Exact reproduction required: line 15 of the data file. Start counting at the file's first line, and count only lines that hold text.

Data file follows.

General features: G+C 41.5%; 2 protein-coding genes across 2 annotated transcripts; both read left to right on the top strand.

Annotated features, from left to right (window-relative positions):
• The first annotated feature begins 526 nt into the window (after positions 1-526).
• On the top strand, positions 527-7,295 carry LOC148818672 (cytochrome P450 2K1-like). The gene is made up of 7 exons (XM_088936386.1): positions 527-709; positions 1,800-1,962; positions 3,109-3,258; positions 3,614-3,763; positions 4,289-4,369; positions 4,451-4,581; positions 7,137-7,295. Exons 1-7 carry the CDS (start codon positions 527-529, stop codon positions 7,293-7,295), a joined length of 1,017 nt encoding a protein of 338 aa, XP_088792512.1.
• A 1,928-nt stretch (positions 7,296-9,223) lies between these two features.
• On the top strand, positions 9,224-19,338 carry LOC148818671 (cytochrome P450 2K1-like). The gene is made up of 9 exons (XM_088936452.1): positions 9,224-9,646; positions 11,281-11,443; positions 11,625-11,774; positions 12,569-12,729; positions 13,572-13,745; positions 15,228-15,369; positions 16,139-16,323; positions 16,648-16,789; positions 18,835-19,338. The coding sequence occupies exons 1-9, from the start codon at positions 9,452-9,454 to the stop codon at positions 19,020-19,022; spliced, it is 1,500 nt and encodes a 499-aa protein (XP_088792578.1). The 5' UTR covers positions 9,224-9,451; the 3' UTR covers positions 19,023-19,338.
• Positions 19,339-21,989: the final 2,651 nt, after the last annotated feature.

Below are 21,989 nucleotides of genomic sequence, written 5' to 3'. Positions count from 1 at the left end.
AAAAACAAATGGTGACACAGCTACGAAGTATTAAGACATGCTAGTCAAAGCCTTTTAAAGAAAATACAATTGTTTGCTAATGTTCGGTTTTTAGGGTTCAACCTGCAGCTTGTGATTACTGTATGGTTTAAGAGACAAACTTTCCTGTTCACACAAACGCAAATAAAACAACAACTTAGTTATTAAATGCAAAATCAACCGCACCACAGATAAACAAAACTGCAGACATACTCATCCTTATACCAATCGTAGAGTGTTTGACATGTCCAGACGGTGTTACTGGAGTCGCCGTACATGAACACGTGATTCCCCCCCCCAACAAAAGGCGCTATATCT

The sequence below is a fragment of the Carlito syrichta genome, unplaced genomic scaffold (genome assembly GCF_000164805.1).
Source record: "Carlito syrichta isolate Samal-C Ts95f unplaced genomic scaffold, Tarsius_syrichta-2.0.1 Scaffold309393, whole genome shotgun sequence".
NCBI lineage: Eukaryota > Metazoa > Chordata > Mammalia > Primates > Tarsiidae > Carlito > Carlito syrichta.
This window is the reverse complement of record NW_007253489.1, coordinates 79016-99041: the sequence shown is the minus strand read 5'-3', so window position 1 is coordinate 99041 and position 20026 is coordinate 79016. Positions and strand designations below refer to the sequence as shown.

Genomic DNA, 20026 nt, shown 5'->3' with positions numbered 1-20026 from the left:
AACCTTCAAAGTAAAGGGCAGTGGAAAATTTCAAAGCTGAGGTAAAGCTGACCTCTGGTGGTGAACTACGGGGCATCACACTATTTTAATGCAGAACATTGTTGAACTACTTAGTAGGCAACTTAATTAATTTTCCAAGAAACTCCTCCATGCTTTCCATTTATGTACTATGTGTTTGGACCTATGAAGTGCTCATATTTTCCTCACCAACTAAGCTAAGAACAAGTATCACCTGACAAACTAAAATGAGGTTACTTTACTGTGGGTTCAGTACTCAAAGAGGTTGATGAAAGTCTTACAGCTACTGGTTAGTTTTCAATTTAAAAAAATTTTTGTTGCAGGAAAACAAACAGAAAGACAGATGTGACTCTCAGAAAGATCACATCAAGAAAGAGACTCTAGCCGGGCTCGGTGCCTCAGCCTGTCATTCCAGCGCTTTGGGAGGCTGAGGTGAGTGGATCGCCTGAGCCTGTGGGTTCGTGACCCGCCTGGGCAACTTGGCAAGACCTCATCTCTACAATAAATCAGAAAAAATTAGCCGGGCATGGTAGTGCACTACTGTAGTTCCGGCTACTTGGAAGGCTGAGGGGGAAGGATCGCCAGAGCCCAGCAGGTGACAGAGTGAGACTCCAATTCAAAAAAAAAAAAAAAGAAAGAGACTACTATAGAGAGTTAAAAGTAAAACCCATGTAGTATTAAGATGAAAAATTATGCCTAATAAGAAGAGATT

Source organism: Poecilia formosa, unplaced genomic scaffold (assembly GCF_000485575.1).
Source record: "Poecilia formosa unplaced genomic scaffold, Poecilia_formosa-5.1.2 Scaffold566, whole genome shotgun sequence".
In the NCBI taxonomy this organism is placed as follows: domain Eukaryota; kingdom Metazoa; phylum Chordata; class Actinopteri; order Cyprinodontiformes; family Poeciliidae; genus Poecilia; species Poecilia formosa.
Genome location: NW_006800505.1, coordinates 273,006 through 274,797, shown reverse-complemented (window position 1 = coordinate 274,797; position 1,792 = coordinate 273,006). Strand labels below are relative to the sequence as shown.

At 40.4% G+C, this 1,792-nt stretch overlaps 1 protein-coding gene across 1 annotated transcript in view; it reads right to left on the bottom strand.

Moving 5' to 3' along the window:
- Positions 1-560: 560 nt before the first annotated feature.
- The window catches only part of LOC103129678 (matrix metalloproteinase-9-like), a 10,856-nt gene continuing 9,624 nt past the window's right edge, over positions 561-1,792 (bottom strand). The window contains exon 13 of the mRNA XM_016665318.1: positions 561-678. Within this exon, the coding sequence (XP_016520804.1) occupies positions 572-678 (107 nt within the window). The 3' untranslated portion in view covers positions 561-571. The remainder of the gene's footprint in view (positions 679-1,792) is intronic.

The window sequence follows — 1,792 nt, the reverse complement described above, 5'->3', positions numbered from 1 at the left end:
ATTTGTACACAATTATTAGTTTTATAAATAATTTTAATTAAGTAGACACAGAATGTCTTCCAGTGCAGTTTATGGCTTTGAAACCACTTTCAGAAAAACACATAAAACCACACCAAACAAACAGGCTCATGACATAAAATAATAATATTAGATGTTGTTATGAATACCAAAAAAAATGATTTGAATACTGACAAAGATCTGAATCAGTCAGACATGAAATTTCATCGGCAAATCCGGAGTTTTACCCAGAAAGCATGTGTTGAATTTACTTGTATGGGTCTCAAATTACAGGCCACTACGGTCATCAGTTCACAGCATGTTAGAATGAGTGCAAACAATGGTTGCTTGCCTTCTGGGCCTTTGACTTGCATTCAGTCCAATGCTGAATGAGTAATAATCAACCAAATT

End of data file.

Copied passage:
AACCTTCAAAGTAAAGGGCAGTGGAAAATTTCAAAGCTGAGGTAAAGCTGACCTCTGGTGGTGAACTACGGGGCATCACACTATTTTAATGCAGAACATTGTTGAACTACTTAGTAGGCAACTTAATTAATTTTCCAAGAAACTCCTCCATGCTTTCCATTTATGTACTATGTGTTTGGACCTATGAAGTGCTCATATTTTCCTCACCAACTAAGCTAAGAACAAGTATCACCTGACAAACTAAAATGAGGTTACTTTACTGTGGGTTCAGTACTCAAAGAGGTTGATGAAAGTCTTACAGCTACTGGTTAGTTTTCAATTTAAAAAAATTTTTGTTGCAGGAAAACAAACAGAAAGACAGATGTGACTCTCAGAAAGATCACATCAAGAAAGAGACTCTAGCCGGGCTCGGTGCCTCAGCCTGTCATTCCAGCGCTTTGGGAGGCTGAGGTGAGTGGATCGCCTGAGCCTGTGGGTTCGTGACCCGCCTGGGCAACTTGGCAAGACCTCATCTCTACAATAAATCAGAAAAAATTAGCCGGGCATGGTAGTGCACTACTGTAGTTCCGGCTACTTGGAAGGCTGAGGGGGAAGGATCGCCAGAGCCCAGCAGGTGACAGAGTGAGACTCCAATTCAAAAAAAAAAAAAAAGAAAGAGACTACTATAGAGAGTTAAAAGTAAAACCCATGTAGTATTAAGATGAAAAATTATGCCTAATAAGAAGAGATT